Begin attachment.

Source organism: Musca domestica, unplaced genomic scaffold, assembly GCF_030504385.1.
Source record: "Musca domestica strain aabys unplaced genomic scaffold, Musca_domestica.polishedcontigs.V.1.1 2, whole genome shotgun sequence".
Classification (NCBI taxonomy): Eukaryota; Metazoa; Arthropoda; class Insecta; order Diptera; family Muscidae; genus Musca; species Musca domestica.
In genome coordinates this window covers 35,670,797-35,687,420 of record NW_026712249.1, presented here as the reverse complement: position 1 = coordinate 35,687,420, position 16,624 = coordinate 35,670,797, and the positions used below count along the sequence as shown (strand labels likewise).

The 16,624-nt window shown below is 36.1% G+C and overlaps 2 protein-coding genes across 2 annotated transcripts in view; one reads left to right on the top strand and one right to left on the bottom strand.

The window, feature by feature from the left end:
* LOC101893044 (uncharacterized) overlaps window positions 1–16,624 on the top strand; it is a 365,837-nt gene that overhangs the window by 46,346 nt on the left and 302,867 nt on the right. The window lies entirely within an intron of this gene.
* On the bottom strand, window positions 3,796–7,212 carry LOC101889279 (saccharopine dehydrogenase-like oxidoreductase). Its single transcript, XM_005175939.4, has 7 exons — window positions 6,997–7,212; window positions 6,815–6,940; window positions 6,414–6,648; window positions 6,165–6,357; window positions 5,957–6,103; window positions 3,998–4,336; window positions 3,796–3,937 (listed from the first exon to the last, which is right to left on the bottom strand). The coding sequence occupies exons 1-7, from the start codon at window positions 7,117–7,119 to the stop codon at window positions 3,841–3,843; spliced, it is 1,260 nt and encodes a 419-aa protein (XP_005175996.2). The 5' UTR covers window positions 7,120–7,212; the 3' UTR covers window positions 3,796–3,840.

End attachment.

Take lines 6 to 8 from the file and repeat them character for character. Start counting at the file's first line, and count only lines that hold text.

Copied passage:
The window, feature by feature from the left end:
* LOC101893044 (uncharacterized) overlaps window positions 1–16,624 on the top strand; it is a 365,837-nt gene that overhangs the window by 46,346 nt on the left and 302,867 nt on the right. The window lies entirely within an intron of this gene.
* On the bottom strand, window positions 3,796–7,212 carry LOC101889279 (saccharopine dehydrogenase-like oxidoreductase). Its single transcript, XM_005175939.4, has 7 exons — window positions 6,997–7,212; window positions 6,815–6,940; window positions 6,414–6,648; window positions 6,165–6,357; window positions 5,957–6,103; window positions 3,998–4,336; window positions 3,796–3,937 (listed from the first exon to the last, which is right to left on the bottom strand). The coding sequence occupies exons 1-7, from the start codon at window positions 7,117–7,119 to the stop codon at window positions 3,841–3,843; spliced, it is 1,260 nt and encodes a 419-aa protein (XP_005175996.2). The 5' UTR covers window positions 7,120–7,212; the 3' UTR covers window positions 3,796–3,840.